Across the world of manuscripts, the map is dotted with places waiting to be explored. Many are members of the Manuscript Society. Take a road trip—armchair or otherwise—to visit these venues and discover the wonders within.

The  next time you are in (or near) Louisville, Kentucky visit the Filson Historical Society, named after John Filson, the first historian of Kentucky. The Filson is headquar­tered in the Ferguson Mansion, a superb example of Beaux-Arts architecture. Allen Ottens, chair of the Society’s Publications Committee, had the pleasure of interviewing Jim Holmberg, the Filson’s curator of collections, who shared some of the many reasons to visit.

What items does the Filson possess that are of particular interest to Manuscript Society members?

Since its founding in 1884, the Filson has been collecting and preserving historical material—manuscripts, photos, rare books, prints, portraits, maps—about Kentucky and the Ohio Valley. Some of our “treasures” include George Rogers Clark’s letter to George Mason in November 1779, reporting on his famed Illinois Campaign; six letters of his brother William Clark to their brother Jonathan, written during the Lewis & Clark Expedition; and John Filson’s famous map of Kentucky, as well as several editions of his famed history text. We also maintain the finest collection of pioneer, antebellum, and Civil War manuscripts in Kentucky.

What is the main focus of your collection?

Our collection’s main focus is to tell the significant stories of Kentucky and the Ohio Valley region. In the 133 years of the Filson’s existence, those stories come alive through 2 million manuscripts, 100,000 photographs and prints, 50,000 books and pamphlets, 600 works of art—including the largest antebellum portrait collection in Kentucky—and more.

What are current or upcoming exhibitions or display items?

The Filson has three galleries with rotating exhibits. In late January we open two new exhibits, one devoted to recent acquisitions across all collection mediums and the other to Camp Zachary Taylor, a World War I installation in Louisville. An exhibit of R. C. Ballard Thruston’s photographs is in our Owsley Brown II History Center building. The photos were taken while Ballard was an engineer and geologist in eastern Kentucky in the late 19th and early 20th centuries.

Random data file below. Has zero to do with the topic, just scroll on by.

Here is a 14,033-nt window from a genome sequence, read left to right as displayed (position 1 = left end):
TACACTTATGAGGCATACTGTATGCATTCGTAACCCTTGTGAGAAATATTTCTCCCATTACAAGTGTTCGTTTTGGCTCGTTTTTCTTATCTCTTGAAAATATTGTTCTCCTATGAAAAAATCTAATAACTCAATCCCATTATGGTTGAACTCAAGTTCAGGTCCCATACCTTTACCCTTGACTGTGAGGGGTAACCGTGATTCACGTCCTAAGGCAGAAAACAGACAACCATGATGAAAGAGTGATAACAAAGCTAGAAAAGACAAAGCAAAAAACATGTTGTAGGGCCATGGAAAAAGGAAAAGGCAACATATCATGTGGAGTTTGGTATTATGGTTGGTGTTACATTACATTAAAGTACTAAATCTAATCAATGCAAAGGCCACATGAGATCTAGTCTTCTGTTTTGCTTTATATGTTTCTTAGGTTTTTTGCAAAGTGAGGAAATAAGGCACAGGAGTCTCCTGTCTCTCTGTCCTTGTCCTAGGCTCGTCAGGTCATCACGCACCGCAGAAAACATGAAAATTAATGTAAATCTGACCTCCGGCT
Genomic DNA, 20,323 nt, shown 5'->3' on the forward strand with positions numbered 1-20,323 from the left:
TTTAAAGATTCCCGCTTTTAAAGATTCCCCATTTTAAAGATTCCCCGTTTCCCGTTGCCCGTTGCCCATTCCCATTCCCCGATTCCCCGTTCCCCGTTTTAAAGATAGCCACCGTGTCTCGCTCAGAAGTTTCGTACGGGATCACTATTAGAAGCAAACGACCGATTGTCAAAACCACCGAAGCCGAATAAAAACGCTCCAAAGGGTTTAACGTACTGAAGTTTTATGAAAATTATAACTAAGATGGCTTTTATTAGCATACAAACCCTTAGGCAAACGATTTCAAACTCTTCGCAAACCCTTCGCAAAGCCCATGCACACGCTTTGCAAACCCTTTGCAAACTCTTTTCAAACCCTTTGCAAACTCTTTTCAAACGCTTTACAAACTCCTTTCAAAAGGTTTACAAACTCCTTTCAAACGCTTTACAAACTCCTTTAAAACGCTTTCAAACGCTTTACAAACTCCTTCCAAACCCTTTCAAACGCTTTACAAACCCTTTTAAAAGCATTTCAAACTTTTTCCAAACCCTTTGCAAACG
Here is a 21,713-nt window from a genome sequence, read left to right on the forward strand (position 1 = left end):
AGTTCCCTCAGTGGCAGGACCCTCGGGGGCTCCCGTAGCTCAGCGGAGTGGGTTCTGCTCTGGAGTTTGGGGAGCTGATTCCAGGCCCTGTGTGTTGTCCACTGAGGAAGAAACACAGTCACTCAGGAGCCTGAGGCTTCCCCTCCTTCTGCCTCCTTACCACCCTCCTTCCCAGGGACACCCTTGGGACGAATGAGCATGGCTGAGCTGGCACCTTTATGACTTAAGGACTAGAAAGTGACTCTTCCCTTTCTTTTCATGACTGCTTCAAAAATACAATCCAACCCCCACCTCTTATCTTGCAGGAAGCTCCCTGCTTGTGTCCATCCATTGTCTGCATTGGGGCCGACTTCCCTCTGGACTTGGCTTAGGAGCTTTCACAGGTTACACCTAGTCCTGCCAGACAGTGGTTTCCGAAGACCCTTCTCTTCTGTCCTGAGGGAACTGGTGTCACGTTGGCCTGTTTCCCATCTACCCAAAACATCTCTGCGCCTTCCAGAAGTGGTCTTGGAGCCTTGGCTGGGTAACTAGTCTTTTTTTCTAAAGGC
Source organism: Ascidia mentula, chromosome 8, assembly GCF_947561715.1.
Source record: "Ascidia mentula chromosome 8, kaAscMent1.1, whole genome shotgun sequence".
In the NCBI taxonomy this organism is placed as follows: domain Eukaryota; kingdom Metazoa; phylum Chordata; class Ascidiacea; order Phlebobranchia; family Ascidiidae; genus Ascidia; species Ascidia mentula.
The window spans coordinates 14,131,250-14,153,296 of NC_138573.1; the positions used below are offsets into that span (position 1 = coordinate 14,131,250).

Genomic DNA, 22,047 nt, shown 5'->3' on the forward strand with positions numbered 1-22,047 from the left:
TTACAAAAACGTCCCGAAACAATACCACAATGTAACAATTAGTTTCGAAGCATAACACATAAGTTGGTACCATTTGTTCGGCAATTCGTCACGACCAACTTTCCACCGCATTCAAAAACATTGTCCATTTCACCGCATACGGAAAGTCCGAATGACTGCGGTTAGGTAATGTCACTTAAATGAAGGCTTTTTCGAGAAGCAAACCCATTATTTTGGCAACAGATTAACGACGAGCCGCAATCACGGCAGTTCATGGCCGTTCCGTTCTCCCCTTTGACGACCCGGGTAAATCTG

Do you have any recently acquired objects, documents, or collections of note?

A few of our most recent include a presidential autograph collection; an 1879 interview with a relative of Simon Kenton about that famous Ohio and Kentucky frontiersman; several Civil War soldiers’ letters, with excellent content, written in Kentucky and Tennessee; and a portrait of Robert Wickliffe by Matthew H. Jouett.

Do you engage in any educational programs? School outreach?

We provide daily tours and maintain an active programming schedule for members, the public, and participating schools. The Filson’s Gertrude Polk Brown Lecture Series brings in a nationally known author twice a year. Lectures focus primarily on a Kentuckian or aspect of Kentucky history.

What venues are nearby that would interest Manuscript Society members?

The Speed Art Museum is just down the street, and the Kentucky Derby Museum not much farther. The Frazier History Museum, Louisville Slugger Museum, Muhammad Ali Center, Sons of the American Revolution Museum and Library, and Kentucky Museum of Arts and Crafts are all on a stretch of several blocks on West Main Street. Several historic homes are worth a visit, including Historic Locust Grove, where George Rogers Clark lived his last nine years, and Farmington Plantation, where Abraham Lincoln spent several weeks visiting his good friend Joshua Fry Speed. Across the river in New Albany, Ohio, is the Carnegie Center for Art and History.

Whom at the Filson would a Manuscript Society member contact in advance to possibly view a special item or just to say hello?

I’d be the primary contact for a Manuscript Society member. My email is If I’m unavailable, someone in the collections department should be. That email is

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